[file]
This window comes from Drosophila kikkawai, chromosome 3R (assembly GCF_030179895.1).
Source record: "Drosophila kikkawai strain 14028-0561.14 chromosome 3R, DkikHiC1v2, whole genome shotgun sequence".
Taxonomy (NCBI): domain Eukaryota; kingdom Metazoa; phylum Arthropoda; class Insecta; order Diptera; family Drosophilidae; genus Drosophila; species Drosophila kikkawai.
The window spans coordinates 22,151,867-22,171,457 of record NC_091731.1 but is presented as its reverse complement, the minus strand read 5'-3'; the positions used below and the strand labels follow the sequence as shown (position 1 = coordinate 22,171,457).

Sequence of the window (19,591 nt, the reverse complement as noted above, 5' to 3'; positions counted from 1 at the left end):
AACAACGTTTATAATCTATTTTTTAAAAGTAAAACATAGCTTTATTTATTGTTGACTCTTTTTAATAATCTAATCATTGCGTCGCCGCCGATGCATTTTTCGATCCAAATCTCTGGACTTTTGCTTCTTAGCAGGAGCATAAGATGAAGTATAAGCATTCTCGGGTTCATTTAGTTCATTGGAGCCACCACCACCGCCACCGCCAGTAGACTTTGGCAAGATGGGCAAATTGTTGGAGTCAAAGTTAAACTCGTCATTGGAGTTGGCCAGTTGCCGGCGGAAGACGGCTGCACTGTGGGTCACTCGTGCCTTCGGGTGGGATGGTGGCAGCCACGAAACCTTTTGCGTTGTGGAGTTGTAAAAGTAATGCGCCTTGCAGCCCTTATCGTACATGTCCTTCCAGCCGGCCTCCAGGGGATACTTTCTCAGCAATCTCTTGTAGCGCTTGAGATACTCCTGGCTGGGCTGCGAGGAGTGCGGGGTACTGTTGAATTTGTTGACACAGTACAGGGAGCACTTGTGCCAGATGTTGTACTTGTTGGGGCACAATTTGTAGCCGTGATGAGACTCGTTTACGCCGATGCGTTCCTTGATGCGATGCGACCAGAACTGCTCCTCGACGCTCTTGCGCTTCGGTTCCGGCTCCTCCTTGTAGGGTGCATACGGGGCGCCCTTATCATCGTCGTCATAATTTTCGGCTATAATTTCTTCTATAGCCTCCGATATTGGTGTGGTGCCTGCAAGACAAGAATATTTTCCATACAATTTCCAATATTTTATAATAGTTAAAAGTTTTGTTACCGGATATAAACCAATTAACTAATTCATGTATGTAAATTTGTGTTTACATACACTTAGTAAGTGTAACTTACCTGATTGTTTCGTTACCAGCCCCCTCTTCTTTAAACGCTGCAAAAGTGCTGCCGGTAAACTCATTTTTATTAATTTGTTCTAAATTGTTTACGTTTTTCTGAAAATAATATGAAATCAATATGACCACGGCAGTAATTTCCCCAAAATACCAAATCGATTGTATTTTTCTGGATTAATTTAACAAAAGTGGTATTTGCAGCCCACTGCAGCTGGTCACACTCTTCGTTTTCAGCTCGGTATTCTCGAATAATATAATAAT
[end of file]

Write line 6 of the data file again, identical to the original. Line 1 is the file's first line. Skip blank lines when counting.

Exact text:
AACAACGTTTATAATCTATTTTTTAAAAGTAAAACATAGCTTTATTTATTGTTGACTCTTTTTAATAATCTAATCATTGCGTCGCCGCCGATGCATTTTTCGATCCAAATCTCTGGACTTTTGCTTCTTAGCAGGAGCATAAGATGAAGTATAAGCATTCTCGGGTTCATTTAGTTCATTGGAGCCACCACCACCGCCACCGCCAGTAGACTTTGGCAAGATGGGCAAATTGTTGGAGTCAAAGTTAAACTCGTCATTGGAGTTGGCCAGTTGCCGGCGGAAGACGGCTGCACTGTGGGTCACTCGTGCCTTCGGGTGGGATGGTGGCAGCCACGAAACCTTTTGCGTTGTGGAGTTGTAAAAGTAATGCGCCTTGCAGCCCTTATCGTACATGTCCTTCCAGCCGGCCTCCAGGGGATACTTTCTCAGCAATCTCTTGTAGCGCTTGAGATACTCCTGGCTGGGCTGCGAGGAGTGCGGGGTACTGTTGAATTTGTTGACACAGTACAGGGAGCACTTGTGCCAGATGTTGTACTTGTTGGGGCACAATTTGTAGCCGTGATGAGACTCGTTTACGCCGATGCGTTCCTTGATGCGATGCGACCAGAACTGCTCCTCGACGCTCTTGCGCTTCGGTTCCGGCTCCTCCTTGTAGGGTGCATACGGGGCGCCCTTATCATCGTCGTCATAATTTTCGGCTATAATTTCTTCTATAGCCTCCGATATTGGTGTGGTGCCTGCAAGACAAGAATATTTTCCATACAATTTCCAATATTTTATAATAGTTAAAAGTTTTGTTACCGGATATAAACCAATTAACTAATTCATGTATGTAAATTTGTGTTTACATACACTTAGTAAGTGTAACTTACCTGATTGTTTCGTTACCAGCCCCCTCTTCTTTAAACGCTGCAAAAGTGCTGCCGGTAAACTCATTTTTATTAATTTGTTCTAAATTGTTTACGTTTTTCTGAAAATAATATGAAATCAATATGACCACGGCAGTAATTTCCCCAAAATACCAAATCGATTGTATTTTTCTGGATTAATTTAACAAAAGTGGTATTTGCAGCCCACTGCAGCTGGTCACACTCTTCGTTTTCAGCTCGGTATTCTCGAATAATATAATAAT